Rural landowners risk hefty bills for fires that take more than an hour to fight, Wairarapa principal rural fire officer Phil Wishnowsky has warned.
Mr Wishnowsky was speaking after a blaze yesterday afternoon in a 400-metre stretch of pine trees making up a shelter belt running alongside the East West Access Rd, in rural Featherston.
About 16 firefighters took almost four hours to control the blaze, which broke out after high winds spread embers from a nearby controlled burn on a farm property.
Rural fire crews from Lake Ferry and Ngawi joined with firefighters from Martinborough and Featherston to battle the fire, along with the rural water tanker from Carterton.
Within half an hour of Featherston firefighters travelling to the blaze, an unrelated fire broke out in grass running alongside Western Lake Rd.
Featherston fire chief Colin Farmer faces big bill over fire McKenna said the second blaze was quickly doused and had involved an area measuring about 50m by 110m and was "perhaps started by a discarded cigarette".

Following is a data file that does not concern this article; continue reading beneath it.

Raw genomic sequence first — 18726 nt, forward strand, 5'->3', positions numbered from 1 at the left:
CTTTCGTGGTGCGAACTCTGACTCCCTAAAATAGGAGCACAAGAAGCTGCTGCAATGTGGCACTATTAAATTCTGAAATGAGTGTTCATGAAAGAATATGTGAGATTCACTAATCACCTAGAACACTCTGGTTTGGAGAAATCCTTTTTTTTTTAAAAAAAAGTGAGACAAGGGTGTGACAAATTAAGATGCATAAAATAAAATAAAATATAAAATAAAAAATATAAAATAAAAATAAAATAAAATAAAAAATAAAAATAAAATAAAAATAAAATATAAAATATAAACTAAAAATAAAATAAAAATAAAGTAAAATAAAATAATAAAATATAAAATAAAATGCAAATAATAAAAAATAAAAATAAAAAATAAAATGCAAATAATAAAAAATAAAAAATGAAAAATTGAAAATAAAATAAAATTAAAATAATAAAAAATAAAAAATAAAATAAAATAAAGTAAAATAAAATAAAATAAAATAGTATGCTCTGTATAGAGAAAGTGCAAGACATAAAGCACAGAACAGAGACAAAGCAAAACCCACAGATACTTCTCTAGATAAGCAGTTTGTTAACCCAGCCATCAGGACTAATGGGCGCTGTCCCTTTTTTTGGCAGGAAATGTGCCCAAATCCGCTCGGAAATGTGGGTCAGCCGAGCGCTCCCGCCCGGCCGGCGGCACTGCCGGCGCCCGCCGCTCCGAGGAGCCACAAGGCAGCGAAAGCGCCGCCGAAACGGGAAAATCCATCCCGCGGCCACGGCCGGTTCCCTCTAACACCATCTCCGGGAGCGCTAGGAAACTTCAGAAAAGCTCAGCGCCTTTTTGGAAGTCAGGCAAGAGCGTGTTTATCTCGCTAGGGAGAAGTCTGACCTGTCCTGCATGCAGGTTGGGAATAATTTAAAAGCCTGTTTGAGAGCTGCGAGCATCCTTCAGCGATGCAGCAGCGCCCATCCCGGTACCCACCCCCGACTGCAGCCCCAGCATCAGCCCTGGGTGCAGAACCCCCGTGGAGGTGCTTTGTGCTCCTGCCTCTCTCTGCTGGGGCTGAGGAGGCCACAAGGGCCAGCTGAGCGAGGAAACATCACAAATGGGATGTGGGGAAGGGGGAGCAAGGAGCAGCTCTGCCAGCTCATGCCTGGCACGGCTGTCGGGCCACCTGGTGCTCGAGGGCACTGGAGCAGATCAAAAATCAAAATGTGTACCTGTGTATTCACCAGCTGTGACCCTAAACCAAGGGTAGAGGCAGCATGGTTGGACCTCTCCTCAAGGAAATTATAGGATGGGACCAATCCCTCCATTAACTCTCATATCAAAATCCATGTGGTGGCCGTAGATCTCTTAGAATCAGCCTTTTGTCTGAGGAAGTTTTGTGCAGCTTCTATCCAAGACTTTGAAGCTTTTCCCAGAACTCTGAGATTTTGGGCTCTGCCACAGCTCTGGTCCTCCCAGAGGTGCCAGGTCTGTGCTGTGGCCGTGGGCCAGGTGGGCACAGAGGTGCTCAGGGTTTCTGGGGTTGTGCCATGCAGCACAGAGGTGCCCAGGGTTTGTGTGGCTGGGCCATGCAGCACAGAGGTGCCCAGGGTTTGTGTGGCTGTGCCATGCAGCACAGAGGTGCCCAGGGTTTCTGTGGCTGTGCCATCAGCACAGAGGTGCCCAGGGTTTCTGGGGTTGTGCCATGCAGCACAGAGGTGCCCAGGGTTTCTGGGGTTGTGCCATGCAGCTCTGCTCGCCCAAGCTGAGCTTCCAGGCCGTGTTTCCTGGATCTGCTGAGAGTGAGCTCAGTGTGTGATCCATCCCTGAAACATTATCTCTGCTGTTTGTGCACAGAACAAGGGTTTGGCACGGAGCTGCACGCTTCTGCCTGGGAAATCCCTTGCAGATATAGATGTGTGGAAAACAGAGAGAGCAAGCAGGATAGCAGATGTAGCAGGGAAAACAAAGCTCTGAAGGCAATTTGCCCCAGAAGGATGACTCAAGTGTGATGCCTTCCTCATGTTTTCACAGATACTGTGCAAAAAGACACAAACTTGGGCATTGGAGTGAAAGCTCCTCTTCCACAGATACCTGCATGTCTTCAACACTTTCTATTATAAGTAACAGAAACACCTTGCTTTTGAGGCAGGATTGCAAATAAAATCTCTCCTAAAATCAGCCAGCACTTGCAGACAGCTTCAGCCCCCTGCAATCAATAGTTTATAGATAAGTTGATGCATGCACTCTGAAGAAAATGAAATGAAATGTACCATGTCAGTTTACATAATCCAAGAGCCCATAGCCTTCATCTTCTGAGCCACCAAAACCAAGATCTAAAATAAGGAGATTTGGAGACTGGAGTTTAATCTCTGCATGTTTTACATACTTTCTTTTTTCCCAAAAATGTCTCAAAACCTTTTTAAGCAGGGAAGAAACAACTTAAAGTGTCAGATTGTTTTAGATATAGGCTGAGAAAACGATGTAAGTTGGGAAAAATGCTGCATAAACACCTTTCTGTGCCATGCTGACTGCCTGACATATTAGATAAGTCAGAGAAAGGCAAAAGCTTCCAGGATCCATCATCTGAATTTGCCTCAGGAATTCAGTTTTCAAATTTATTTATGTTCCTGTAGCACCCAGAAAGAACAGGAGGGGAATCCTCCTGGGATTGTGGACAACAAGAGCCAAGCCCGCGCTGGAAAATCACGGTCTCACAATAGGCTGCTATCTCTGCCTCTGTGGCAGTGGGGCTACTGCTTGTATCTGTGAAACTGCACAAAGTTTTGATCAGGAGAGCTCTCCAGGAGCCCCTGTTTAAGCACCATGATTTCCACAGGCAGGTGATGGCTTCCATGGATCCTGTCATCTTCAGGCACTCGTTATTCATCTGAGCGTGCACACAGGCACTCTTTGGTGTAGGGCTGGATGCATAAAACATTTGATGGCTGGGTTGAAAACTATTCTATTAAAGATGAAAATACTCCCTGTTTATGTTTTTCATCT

Mr Wishnowsky said the larger blaze had been brought under control and the landowner was left to dampen down any hotspots.
He said the initial burn-off had been lit despite forecasts for high winds and the landowner would be billed for the firefighting.
"That fire should never have been lit in those conditions and the cost to the landowner will be in the thousands, not the hundreds," he said.
"It's just fortunate a helicopter wasn't needed as well. They are often the most effective way to fight rural fires and they are also very expensive."
Mr Wishnowsky said that should the fire take longer than an hour to fight including travel time, the service had the option to recover costs.
"There is a greater likelihood of cost-recovery invoices being sent to the people responsible or, failing that, to the landowner if a fire is lit inappropriately or lit in inappropriate conditions," Mr Wishnowsky said. A restricted fire season started in Wairarapa on Thursday and permits would be needed for any fires lit in the open air.
"We've had a number of instances recently where fires have been inappropriately lit and it has to stop."
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